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Posts Tagged ‘LAMDA’

This is the third year The Mill at Sonning have put a big musical on their small stage, striking gold yet again. It’s amazing how quickly traditions can be established and these shows are already firm seasonal favourites; I now can’t imagine a Christmas without them.

I’ve got a very soft spot for this tale of gamblers, showgirls and the Salvation Army on the streets of 50’s New York City, with a brief visit to the playground that was pre-Castro Cuba. My love of it started at Bristol Old Vic in the 70’s, confirmed by three visits to the iconic NT production in 1982, 1990 & 1996, two to the 2005 Donmar West End revival, the 2015 Chichester production both there and in London, a fine production on the fringe Upstairs at the Gatehouse, in GSMD & LAMDA drama schools and at Wandsworth Prison! It always brings me joy.

The strengths of Joseph Pitcher’s production are the outstanding cast, exceptional musical standards and thrillingly staged scenes in Havana and the sewers of New York. In the opening scene it struggles to conjure the street-life of New York City, but it quickly grows and draws you in to the world of lovable rogues, earnest missionaries and seemingly hopeless relationships. Showstoppers like Luck Be a Lady and Sit Down, You’re Rockin’ the Boat sit alongside comic gems A Bushel and a Peck and Take Back Your Mink and romantic ballads I’ll Know and I’ve Never Been in Love Before. I loved the curtain call with the entire cast dressed in Salvation Army uniform with tambourines.

Stephane Anelli makes a great commitment-phobic Nathan, desperate for a venue for his game, bullied by Big Jule from Chicago when he gets one. Natalie Hope is outstanding as Adelaide, capturing her indefatigable devotion to Nathan, great at both the comedy and the naivety, with a spot-on accent. Victoria Serra excels at the earnestness, drunken dancing and helpless infatuation of Sarah, singing beautifully. Richard Carson has a commanding presence as expert gambler Sky and genuine passion in his pursuit of Sarah. Four fine leads and an excellent supporting cast.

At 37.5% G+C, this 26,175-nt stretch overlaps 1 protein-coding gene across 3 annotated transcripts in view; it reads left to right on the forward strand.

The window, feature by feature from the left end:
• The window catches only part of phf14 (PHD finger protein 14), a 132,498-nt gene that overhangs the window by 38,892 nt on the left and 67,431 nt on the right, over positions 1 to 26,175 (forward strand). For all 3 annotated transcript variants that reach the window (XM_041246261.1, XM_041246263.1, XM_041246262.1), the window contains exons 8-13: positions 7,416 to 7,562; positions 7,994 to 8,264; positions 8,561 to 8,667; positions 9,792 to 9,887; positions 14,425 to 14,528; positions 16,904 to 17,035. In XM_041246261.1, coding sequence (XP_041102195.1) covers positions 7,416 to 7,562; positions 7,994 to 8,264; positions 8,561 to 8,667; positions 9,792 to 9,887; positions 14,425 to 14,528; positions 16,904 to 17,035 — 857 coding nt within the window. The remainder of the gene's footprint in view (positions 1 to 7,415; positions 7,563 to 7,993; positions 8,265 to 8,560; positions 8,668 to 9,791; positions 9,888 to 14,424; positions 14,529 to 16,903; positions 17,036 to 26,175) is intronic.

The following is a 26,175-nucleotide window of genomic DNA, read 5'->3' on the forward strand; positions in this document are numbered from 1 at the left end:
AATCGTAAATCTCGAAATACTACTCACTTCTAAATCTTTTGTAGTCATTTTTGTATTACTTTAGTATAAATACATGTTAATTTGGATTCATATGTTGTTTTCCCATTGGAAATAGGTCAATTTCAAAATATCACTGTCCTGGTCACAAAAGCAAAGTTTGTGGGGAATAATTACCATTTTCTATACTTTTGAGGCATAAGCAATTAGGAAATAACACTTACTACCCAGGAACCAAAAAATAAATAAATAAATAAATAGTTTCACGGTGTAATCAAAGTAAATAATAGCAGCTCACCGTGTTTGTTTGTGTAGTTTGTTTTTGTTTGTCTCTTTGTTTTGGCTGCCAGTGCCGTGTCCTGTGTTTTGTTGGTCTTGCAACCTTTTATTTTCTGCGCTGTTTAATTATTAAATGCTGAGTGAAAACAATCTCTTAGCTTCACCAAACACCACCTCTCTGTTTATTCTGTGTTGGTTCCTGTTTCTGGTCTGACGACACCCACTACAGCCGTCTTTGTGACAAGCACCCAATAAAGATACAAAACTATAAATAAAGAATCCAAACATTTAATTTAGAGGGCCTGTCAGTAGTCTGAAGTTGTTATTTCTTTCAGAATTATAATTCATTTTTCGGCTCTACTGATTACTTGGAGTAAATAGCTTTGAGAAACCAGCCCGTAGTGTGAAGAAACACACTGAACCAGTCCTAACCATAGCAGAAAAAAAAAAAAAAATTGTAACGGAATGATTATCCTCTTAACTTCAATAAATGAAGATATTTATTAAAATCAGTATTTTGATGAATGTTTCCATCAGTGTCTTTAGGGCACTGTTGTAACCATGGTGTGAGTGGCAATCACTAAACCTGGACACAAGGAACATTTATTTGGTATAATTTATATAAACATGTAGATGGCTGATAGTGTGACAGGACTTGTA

I’m now looking forward to what they dish up in Sonning next year, and to my next Guys & Dolls, wherever that might be.

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This was only Rodney Ackland’s third play, written when he was just 23 and first staged in 1932, directed by John Gielgud. Like the other plays of his I’ve seen – After October, Before the Party & Absolute Hell – it’s a character-driven piece. It’s good to catch it in LAMDA’s summer season and add it to my small collection of this underrated playwright’s work.

Divorcee Vera lives in a big London house with her three adult children, sisters Esther & Jenny and their half-brother Gordon. She takes in lodgers, some of whom she treats with more than a little disdain, particularly vacuous toff George and flighty film actress Freda, two of her current crop, alongside writer Val and couple Laura & Jimmie. Val is in love with Esther, but it doesn’t seem to be reciprocated (but her mother worships him). George brings his friend Sylvia to a party and she falls for Gordon. Jenny invites artist Peter into the home, who isn’t who he says he is and appears to be attracted to Freda too. Jenny is going blind.

Though characters have their stories, there isn’t enough time to develop them all, so like the other plays, it comes over as a slice-of-life, in this case young arty middle-class people in the pre-war 30’s. Only Jenny Wall has to act outside her age range as Vera, and she does so very well. I thought Georgina Duncan managed Jenny’s difficult journey extremely well. It’s a fine cast, who are particularly good at creating the behaviour, mannerisms and speech of the period. Ruari Murchison’s terrific set has people coming and going through one external and four internal doors and stairs, which contributes significantly to the animation of Ackland’s play, which is finely staged by Philip Watson.

I saw these eleven players (one wearing a waistcoat) on the evening another eleven were occupied elsewhere, so it was small audience, but I suspect we had a more relaxed and satisfying evening! The play may not be up to the others, but it gets a very good production and was a great opportunity to catch another Ackland. Only 12 to go!

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Given that it’s such a milestone in musical theatre, I haven’t seen this Kander & Ebb show anywhere near enough times. I first saw it in Sam Mendes extraordinary Donmar production twenty-five years ago, when they turned the theatre into the Kit Kat club, and last saw it in Rufus Norris’ chilling West End revival 12 years ago. This is the 50th anniversary of its London premiere, in the brand new LAMDA theatre. It’s a tough call for a drama school, particularly one like LAMDA, better known for drama than musical theatre. The result is a bit uneven, but worth seeing.

Writing a show about the rise of the Nazi’s revolving around a decadent Berlin nightclub would be brave now let alone fifty years ago and in Joanna Read’s production they’ve made it dark virtually throughout. For some reason, on this occasion, it struck me that apart from the handful of well-known songs, there are a lot of mediocre ones. Philip Engleheart’s design gives the Kit Kat Club an excellent, original aesthetic. The ending is absolutely chilling, but brilliant. It’s better acted than it is sung, but there’s an excellent five-piece band under Jonathan Williams.